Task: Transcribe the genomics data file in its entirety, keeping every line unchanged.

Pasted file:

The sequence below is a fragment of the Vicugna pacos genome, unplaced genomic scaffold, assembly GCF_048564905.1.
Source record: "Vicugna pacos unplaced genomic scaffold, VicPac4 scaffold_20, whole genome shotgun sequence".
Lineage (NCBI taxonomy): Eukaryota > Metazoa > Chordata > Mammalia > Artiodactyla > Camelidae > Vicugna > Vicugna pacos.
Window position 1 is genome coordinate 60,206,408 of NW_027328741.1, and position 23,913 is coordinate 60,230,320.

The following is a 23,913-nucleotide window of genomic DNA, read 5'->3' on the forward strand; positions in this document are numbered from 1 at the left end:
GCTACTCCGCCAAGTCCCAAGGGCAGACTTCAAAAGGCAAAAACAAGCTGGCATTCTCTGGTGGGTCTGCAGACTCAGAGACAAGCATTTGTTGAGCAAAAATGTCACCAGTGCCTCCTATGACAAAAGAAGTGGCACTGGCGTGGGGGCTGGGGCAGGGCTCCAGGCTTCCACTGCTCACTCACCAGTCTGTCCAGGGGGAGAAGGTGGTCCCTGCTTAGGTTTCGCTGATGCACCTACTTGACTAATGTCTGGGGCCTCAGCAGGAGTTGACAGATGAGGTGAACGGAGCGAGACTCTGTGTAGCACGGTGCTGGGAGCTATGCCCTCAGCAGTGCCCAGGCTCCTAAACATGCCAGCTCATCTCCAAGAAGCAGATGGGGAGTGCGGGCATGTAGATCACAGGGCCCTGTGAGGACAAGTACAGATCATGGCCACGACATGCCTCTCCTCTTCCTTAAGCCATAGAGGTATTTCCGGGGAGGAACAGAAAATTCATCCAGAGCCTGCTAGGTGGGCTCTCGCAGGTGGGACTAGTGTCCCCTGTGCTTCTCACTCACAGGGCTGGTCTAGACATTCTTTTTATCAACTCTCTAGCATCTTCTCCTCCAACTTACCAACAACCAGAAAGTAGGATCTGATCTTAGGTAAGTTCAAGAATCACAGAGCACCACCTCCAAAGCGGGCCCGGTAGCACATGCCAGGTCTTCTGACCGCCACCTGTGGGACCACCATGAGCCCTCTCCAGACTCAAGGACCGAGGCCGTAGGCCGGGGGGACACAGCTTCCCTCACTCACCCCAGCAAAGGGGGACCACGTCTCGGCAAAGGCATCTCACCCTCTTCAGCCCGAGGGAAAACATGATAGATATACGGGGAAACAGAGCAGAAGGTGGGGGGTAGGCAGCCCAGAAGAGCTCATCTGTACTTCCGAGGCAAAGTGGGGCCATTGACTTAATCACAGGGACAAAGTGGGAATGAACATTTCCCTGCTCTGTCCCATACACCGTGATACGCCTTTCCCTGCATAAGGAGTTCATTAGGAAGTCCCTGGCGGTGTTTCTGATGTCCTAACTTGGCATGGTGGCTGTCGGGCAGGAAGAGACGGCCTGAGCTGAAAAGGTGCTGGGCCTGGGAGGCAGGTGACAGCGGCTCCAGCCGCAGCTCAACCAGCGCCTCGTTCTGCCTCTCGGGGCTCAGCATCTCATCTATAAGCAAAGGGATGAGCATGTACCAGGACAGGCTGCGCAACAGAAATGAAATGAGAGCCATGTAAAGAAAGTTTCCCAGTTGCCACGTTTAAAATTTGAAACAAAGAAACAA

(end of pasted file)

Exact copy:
The sequence below is a fragment of the Vicugna pacos genome, unplaced genomic scaffold, assembly GCF_048564905.1.
Source record: "Vicugna pacos unplaced genomic scaffold, VicPac4 scaffold_20, whole genome shotgun sequence".
Lineage (NCBI taxonomy): Eukaryota > Metazoa > Chordata > Mammalia > Artiodactyla > Camelidae > Vicugna > Vicugna pacos.
Window position 1 is genome coordinate 60,206,408 of NW_027328741.1, and position 23,913 is coordinate 60,230,320.

The following is a 23,913-nucleotide window of genomic DNA, read 5'->3' on the forward strand; positions in this document are numbered from 1 at the left end:
GCTACTCCGCCAAGTCCCAAGGGCAGACTTCAAAAGGCAAAAACAAGCTGGCATTCTCTGGTGGGTCTGCAGACTCAGAGACAAGCATTTGTTGAGCAAAAATGTCACCAGTGCCTCCTATGACAAAAGAAGTGGCACTGGCGTGGGGGCTGGGGCAGGGCTCCAGGCTTCCACTGCTCACTCACCAGTCTGTCCAGGGGGAGAAGGTGGTCCCTGCTTAGGTTTCGCTGATGCACCTACTTGACTAATGTCTGGGGCCTCAGCAGGAGTTGACAGATGAGGTGAACGGAGCGAGACTCTGTGTAGCACGGTGCTGGGAGCTATGCCCTCAGCAGTGCCCAGGCTCCTAAACATGCCAGCTCATCTCCAAGAAGCAGATGGGGAGTGCGGGCATGTAGATCACAGGGCCCTGTGAGGACAAGTACAGATCATGGCCACGACATGCCTCTCCTCTTCCTTAAGCCATAGAGGTATTTCCGGGGAGGAACAGAAAATTCATCCAGAGCCTGCTAGGTGGGCTCTCGCAGGTGGGACTAGTGTCCCCTGTGCTTCTCACTCACAGGGCTGGTCTAGACATTCTTTTTATCAACTCTCTAGCATCTTCTCCTCCAACTTACCAACAACCAGAAAGTAGGATCTGATCTTAGGTAAGTTCAAGAATCACAGAGCACCACCTCCAAAGCGGGCCCGGTAGCACATGCCAGGTCTTCTGACCGCCACCTGTGGGACCACCATGAGCCCTCTCCAGACTCAAGGACCGAGGCCGTAGGCCGGGGGGACACAGCTTCCCTCACTCACCCCAGCAAAGGGGGACCACGTCTCGGCAAAGGCATCTCACCCTCTTCAGCCCGAGGGAAAACATGATAGATATACGGGGAAACAGAGCAGAAGGTGGGGGGTAGGCAGCCCAGAAGAGCTCATCTGTACTTCCGAGGCAAAGTGGGGCCATTGACTTAATCACAGGGACAAAGTGGGAATGAACATTTCCCTGCTCTGTCCCATACACCGTGATACGCCTTTCCCTGCATAAGGAGTTCATTAGGAAGTCCCTGGCGGTGTTTCTGATGTCCTAACTTGGCATGGTGGCTGTCGGGCAGGAAGAGACGGCCTGAGCTGAAAAGGTGCTGGGCCTGGGAGGCAGGTGACAGCGGCTCCAGCCGCAGCTCAACCAGCGCCTCGTTCTGCCTCTCGGGGCTCAGCATCTCATCTATAAGCAAAGGGATGAGCATGTACCAGGACAGGCTGCGCAACAGAAATGAAATGAGAGCCATGTAAAGAAAGTTTCCCAGTTGCCACGTTTAAAATTTGAAACAAAGAAACAA